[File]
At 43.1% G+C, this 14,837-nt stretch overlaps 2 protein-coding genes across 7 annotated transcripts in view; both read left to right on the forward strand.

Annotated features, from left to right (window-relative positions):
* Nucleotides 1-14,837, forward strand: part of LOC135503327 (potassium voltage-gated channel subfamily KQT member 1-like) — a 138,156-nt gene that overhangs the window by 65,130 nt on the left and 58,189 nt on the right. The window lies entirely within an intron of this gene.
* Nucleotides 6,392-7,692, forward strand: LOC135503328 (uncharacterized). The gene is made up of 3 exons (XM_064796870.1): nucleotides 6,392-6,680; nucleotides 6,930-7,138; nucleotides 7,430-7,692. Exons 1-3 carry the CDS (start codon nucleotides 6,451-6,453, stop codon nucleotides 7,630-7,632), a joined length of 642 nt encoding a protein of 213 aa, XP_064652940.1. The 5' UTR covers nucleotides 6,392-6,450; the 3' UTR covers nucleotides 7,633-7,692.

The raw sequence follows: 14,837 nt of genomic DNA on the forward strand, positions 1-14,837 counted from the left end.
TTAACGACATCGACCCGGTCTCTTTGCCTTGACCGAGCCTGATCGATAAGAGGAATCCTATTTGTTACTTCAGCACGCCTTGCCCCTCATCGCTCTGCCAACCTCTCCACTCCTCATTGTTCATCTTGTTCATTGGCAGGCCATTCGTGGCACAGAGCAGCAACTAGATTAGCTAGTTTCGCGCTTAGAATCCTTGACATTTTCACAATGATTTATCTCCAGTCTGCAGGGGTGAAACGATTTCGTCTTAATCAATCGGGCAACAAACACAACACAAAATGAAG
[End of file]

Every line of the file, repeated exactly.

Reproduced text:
At 43.1% G+C, this 14,837-nt stretch overlaps 2 protein-coding genes across 7 annotated transcripts in view; both read left to right on the forward strand.

Annotated features, from left to right (window-relative positions):
* Nucleotides 1-14,837, forward strand: part of LOC135503327 (potassium voltage-gated channel subfamily KQT member 1-like) — a 138,156-nt gene that overhangs the window by 65,130 nt on the left and 58,189 nt on the right. The window lies entirely within an intron of this gene.
* Nucleotides 6,392-7,692, forward strand: LOC135503328 (uncharacterized). The gene is made up of 3 exons (XM_064796870.1): nucleotides 6,392-6,680; nucleotides 6,930-7,138; nucleotides 7,430-7,692. Exons 1-3 carry the CDS (start codon nucleotides 6,451-6,453, stop codon nucleotides 7,630-7,632), a joined length of 642 nt encoding a protein of 213 aa, XP_064652940.1. The 5' UTR covers nucleotides 6,392-6,450; the 3' UTR covers nucleotides 7,633-7,692.

The raw sequence follows: 14,837 nt of genomic DNA on the forward strand, positions 1-14,837 counted from the left end.
TTAACGACATCGACCCGGTCTCTTTGCCTTGACCGAGCCTGATCGATAAGAGGAATCCTATTTGTTACTTCAGCACGCCTTGCCCCTCATCGCTCTGCCAACCTCTCCACTCCTCATTGTTCATCTTGTTCATTGGCAGGCCATTCGTGGCACAGAGCAGCAACTAGATTAGCTAGTTTCGCGCTTAGAATCCTTGACATTTTCACAATGATTTATCTCCAGTCTGCAGGGGTGAAACGATTTCGTCTTAATCAATCGGGCAACAAACACAACACAAAATGAAG